Proteas batter Aiden Markam ‘would not be surprised if his scoring record is broken’ at Cricket World Cup

Proteas batter Aiden Markram celebrates after reaching his century, the fastest ODI World Cup hundred, off just 49 balls. Photo: Anushree Fadnavis/Reuters

Proteas batter Aiden Markram celebrates after reaching his century, the fastest ODI World Cup hundred, off just 49 balls. Photo: Anushree Fadnavis/Reuters

Published Oct 9, 2023


The Proteas struck just one century at the 2019 50-over World Cup. It took them less than 35 overs to improve on that number in India on Saturday.

Fifteen overs later they could count three centurions - one of them being a record for the fastest ever off just 49 balls.

Aiden Markram, the holder of that new record, doesn’t believe that it suddenly makes South Africa world beaters though. Or that his new World Cup mark is going to stand the test of time.

Instead, he is just grateful the Proteas were able to start the World Cup on a positive footing and not have to play catch-up.

“The way batters are playing nowadays, you wouldn’t be surprised if that record is broken in this competition as well,” Markram said.

“We’re known to start pretty slowly, be it in a series or maybe world events and things like that, so we put a lot of emphasis to start well and play the same cricket we’ve been playing that managed to sneak us into this comp.”

For much of these past four years this group of players, particularly the batting unit, have had to contend with the notion that they no longer possess the superstars of past Proteas teams such as AB de Villiers, Faf du Plessis and Hashim Amla.

But yet the current top six is arguably among the most potent the Proteas have ever produced that boasts both the solidity of Temba Bavuma and Rassie van der Dussen alongside the explosiveness of Quinton de Kock, Markram, Heinrich Klaasen and David Miller.

Markram certainly feels that the hard work done upfront by the likes of De Kock and Van der Dussen, who shared a 206-run partnership for the second wicket, allows the middle order to express themselves like they did against Sri Lanka.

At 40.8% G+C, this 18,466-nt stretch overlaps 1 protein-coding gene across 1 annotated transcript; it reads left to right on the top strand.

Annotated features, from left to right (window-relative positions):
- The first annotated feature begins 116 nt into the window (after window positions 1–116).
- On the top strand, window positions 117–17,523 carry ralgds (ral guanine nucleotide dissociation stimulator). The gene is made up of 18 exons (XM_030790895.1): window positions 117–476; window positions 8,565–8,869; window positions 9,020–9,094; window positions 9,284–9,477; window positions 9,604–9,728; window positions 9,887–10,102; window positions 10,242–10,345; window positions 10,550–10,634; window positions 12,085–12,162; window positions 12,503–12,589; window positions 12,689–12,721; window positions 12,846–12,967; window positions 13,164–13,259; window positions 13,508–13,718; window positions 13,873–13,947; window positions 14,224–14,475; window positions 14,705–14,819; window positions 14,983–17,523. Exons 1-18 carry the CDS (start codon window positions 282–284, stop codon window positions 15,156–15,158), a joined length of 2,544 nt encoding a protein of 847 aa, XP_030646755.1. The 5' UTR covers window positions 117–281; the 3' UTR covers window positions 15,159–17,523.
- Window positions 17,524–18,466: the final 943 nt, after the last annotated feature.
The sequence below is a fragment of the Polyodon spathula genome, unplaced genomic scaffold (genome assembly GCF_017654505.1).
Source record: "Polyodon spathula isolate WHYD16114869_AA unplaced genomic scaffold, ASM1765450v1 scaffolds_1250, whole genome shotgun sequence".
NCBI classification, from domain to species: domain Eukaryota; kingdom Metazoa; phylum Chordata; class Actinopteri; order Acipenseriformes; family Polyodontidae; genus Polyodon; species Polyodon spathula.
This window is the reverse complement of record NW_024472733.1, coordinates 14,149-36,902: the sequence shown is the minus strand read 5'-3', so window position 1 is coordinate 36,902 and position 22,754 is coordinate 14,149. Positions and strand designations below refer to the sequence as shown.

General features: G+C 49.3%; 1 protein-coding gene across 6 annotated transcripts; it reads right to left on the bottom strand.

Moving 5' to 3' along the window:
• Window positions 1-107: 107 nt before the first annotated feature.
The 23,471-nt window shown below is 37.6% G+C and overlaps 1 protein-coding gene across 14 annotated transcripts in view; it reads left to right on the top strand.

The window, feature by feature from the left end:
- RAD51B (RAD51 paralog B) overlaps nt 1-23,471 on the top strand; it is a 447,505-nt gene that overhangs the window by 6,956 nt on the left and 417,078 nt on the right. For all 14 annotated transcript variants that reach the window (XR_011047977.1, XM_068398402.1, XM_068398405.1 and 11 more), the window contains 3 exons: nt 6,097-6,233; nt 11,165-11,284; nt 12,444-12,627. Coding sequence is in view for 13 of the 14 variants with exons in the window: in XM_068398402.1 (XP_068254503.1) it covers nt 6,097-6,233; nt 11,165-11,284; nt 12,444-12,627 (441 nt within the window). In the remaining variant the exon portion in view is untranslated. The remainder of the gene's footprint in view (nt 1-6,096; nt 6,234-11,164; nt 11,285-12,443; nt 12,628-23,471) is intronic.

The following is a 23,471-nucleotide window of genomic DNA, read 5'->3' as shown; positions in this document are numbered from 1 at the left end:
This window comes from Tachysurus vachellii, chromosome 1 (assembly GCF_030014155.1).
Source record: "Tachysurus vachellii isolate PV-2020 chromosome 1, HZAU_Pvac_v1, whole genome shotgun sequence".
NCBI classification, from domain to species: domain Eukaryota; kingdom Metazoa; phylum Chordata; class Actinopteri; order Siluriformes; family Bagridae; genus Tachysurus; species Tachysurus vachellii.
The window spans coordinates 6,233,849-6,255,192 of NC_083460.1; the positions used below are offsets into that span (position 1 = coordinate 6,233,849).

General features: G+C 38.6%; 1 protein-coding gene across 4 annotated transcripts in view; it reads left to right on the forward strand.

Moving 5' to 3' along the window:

They also have fire burning within themselves to show the world they can stand up against the very best.

“It’s nice for us to be able to go through the gears as a unit. I think a lot of credit has to go to Rassie and Quinny for setting up that platform. It’s hard work always up front. They bowled well at the back end of the powerplay,” Markram said.

“I think there’s a lot of passion in this team to give our absolute all at this World Cup and see how far it can get us.”

Markram’s personal journey to this point has also not been a straightforward one. He’s had to transform himself into a powerful middle-order batter after fronting up to the new ball in one-day international cricket did not yield the desired results.

“I think you do try to evolve as a batter and it’s weird when you bump your head a few times, maybe exploring options that are not your plan A and are not necessarily your strengths,” Markram said.

“You have options as a batter, and each batter’s options will be quite different. But it’s about really committing to those options and backing them.

“And if it comes off, it’s fantastic. But if it doesn’t come off, at least you can sleep a bit better at night knowing you stuck to your strengths and to your options.”

Markram and the Proteas are not overly concerned that wicket-keeper De Kock did not take the field at all during Sri Lanka’s innings with Heinrich Klaasen performing duty behind the stumps as they expect him to be ready for Thursday’s clash against Australia in Lucknow.